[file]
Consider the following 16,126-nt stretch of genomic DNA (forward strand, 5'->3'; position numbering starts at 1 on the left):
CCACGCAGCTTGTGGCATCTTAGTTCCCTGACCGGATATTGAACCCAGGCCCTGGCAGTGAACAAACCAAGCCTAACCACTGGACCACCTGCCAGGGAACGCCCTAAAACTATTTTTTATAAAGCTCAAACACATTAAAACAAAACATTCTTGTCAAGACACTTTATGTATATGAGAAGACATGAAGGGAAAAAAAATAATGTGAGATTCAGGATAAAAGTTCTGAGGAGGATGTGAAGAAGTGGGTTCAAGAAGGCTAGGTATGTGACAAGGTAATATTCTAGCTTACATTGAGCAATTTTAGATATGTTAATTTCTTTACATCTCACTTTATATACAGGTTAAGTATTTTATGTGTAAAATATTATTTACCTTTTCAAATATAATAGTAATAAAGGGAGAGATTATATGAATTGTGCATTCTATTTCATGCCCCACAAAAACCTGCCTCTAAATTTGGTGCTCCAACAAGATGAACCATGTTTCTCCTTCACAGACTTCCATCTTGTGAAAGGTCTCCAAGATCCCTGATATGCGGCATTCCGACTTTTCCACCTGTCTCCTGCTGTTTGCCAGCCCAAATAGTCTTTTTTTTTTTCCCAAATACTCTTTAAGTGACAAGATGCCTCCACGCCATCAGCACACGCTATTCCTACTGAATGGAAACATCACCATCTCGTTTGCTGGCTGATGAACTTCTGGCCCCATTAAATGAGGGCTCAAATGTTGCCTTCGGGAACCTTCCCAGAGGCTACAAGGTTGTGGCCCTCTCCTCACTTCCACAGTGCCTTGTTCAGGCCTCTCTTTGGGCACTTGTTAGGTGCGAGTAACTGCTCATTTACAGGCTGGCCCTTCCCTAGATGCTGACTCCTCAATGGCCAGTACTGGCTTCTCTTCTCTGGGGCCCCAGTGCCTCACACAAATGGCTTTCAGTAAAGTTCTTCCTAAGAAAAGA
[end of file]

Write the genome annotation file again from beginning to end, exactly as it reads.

Consider the following 16,126-nt stretch of genomic DNA (forward strand, 5'->3'; position numbering starts at 1 on the left):
CCACGCAGCTTGTGGCATCTTAGTTCCCTGACCGGATATTGAACCCAGGCCCTGGCAGTGAACAAACCAAGCCTAACCACTGGACCACCTGCCAGGGAACGCCCTAAAACTATTTTTTATAAAGCTCAAACACATTAAAACAAAACATTCTTGTCAAGACACTTTATGTATATGAGAAGACATGAAGGGAAAAAAAATAATGTGAGATTCAGGATAAAAGTTCTGAGGAGGATGTGAAGAAGTGGGTTCAAGAAGGCTAGGTATGTGACAAGGTAATATTCTAGCTTACATTGAGCAATTTTAGATATGTTAATTTCTTTACATCTCACTTTATATACAGGTTAAGTATTTTATGTGTAAAATATTATTTACCTTTTCAAATATAATAGTAATAAAGGGAGAGATTATATGAATTGTGCATTCTATTTCATGCCCCACAAAAACCTGCCTCTAAATTTGGTGCTCCAACAAGATGAACCATGTTTCTCCTTCACAGACTTCCATCTTGTGAAAGGTCTCCAAGATCCCTGATATGCGGCATTCCGACTTTTCCACCTGTCTCCTGCTGTTTGCCAGCCCAAATAGTCTTTTTTTTTTTCCCAAATACTCTTTAAGTGACAAGATGCCTCCACGCCATCAGCACACGCTATTCCTACTGAATGGAAACATCACCATCTCGTTTGCTGGCTGATGAACTTCTGGCCCCATTAAATGAGGGCTCAAATGTTGCCTTCGGGAACCTTCCCAGAGGCTACAAGGTTGTGGCCCTCTCCTCACTTCCACAGTGCCTTGTTCAGGCCTCTCTTTGGGCACTTGTTAGGTGCGAGTAACTGCTCATTTACAGGCTGGCCCTTCCCTAGATGCTGACTCCTCAATGGCCAGTACTGGCTTCTCTTCTCTGGGGCCCCAGTGCCTCACACAAATGGCTTTCAGTAAAGTTCTTCCTAAGAAAAGA